More self-containedness, less code sharing
There’s this idea I’ve been encountering in different forms, that I really think is good. Here are some links on that.
I think it was at the Javaland conference in early 2014, I believe in Stefan Tilkov’s talk, that I first heard of not building for reuse, but building for replacement. The idea is to have modules that can be easily replaced with better or different versions, instead of many interdependent modules effectively forming one big entangled system.
Martin Fowler has a great description of an architecture with a similar goal.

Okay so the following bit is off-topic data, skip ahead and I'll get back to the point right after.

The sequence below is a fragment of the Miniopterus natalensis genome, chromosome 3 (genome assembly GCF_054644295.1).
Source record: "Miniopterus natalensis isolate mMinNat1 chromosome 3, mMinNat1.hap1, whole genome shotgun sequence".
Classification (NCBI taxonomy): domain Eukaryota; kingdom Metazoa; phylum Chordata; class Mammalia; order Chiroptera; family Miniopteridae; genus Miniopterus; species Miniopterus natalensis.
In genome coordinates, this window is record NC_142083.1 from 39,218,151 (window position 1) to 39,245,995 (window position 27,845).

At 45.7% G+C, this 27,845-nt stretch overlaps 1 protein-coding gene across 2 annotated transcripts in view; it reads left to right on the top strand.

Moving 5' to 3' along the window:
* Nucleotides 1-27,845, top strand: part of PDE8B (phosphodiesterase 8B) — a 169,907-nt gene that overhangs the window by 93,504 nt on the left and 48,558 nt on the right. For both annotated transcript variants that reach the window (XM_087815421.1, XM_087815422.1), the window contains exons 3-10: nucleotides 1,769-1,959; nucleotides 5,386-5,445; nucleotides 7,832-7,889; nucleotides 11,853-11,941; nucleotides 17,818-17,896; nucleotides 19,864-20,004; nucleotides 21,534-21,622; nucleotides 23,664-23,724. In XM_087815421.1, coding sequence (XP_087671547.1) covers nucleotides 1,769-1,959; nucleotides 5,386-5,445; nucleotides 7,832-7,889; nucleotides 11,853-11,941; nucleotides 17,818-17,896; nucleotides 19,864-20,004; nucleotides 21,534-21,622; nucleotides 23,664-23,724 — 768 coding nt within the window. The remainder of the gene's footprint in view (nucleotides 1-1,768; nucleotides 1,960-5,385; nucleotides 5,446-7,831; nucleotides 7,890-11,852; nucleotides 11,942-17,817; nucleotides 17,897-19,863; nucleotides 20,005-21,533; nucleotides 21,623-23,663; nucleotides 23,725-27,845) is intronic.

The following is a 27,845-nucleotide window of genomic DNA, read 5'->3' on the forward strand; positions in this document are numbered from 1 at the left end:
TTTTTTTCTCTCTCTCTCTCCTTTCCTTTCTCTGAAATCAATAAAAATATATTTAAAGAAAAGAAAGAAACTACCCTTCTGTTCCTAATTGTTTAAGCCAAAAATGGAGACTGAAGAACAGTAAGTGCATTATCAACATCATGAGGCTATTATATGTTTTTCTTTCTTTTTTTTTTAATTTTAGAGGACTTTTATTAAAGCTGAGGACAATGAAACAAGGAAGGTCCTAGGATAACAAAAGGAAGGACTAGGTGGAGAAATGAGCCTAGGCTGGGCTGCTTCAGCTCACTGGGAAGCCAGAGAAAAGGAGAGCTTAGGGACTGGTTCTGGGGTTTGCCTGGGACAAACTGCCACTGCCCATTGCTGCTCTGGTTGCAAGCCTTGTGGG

"Don't use layers as top level modules in a complex application, instead make your top level modules be full-stack." martinfowler.com/bliki/Presenta…—
Fabian Steeg (@fsteeg) August 29, 2015
It’s one of these cases where what seems to be conventional programming wisdom is turned upside down: we all learn reuse is good, we think reuse is the way to modular software. It’s not always true.
We think we’re future proofing software by lots of reuse and abstraction, but we’re doing it wrong. We need to take advantage of what software is like, and make it easy to change.
To close the circle, Stafan Tilkov recently posted a great description of the architecture mentioned above, giving it a new name: Self-Contained Systems. Part of these Self-Contained Systems is that to avoid tight coupling, they share no business code.
At hbz, we’re trying to build our software according to these ideas.